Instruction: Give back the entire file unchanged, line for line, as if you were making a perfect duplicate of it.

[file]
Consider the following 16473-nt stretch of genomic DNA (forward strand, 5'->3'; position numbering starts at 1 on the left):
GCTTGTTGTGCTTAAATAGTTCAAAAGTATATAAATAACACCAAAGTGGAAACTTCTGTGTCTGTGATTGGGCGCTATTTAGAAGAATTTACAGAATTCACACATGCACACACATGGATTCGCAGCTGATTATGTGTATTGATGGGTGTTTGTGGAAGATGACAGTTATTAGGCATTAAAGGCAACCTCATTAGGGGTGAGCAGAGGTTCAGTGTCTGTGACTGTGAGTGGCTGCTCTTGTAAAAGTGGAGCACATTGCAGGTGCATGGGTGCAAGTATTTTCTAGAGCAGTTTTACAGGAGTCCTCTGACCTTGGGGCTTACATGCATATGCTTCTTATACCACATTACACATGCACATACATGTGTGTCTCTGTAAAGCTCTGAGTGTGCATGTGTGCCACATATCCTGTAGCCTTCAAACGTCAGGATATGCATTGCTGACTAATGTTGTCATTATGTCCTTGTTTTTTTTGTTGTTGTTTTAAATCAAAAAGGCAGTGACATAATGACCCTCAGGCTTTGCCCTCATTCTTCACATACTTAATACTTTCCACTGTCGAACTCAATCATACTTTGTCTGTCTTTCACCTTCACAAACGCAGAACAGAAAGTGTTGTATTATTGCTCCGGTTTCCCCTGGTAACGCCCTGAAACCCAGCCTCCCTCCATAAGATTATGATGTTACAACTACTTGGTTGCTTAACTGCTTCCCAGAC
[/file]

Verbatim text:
Consider the following 16473-nt stretch of genomic DNA (forward strand, 5'->3'; position numbering starts at 1 on the left):
GCTTGTTGTGCTTAAATAGTTCAAAAGTATATAAATAACACCAAAGTGGAAACTTCTGTGTCTGTGATTGGGCGCTATTTAGAAGAATTTACAGAATTCACACATGCACACACATGGATTCGCAGCTGATTATGTGTATTGATGGGTGTTTGTGGAAGATGACAGTTATTAGGCATTAAAGGCAACCTCATTAGGGGTGAGCAGAGGTTCAGTGTCTGTGACTGTGAGTGGCTGCTCTTGTAAAAGTGGAGCACATTGCAGGTGCATGGGTGCAAGTATTTTCTAGAGCAGTTTTACAGGAGTCCTCTGACCTTGGGGCTTACATGCATATGCTTCTTATACCACATTACACATGCACATACATGTGTGTCTCTGTAAAGCTCTGAGTGTGCATGTGTGCCACATATCCTGTAGCCTTCAAACGTCAGGATATGCATTGCTGACTAATGTTGTCATTATGTCCTTGTTTTTTTTGTTGTTGTTTTAAATCAAAAAGGCAGTGACATAATGACCCTCAGGCTTTGCCCTCATTCTTCACATACTTAATACTTTCCACTGTCGAACTCAATCATACTTTGTCTGTCTTTCACCTTCACAAACGCAGAACAGAAAGTGTTGTATTATTGCTCCGGTTTCCCCTGGTAACGCCCTGAAACCCAGCCTCCCTCCATAAGATTATGATGTTACAACTACTTGGTTGCTTAACTGCTTCCCAGAC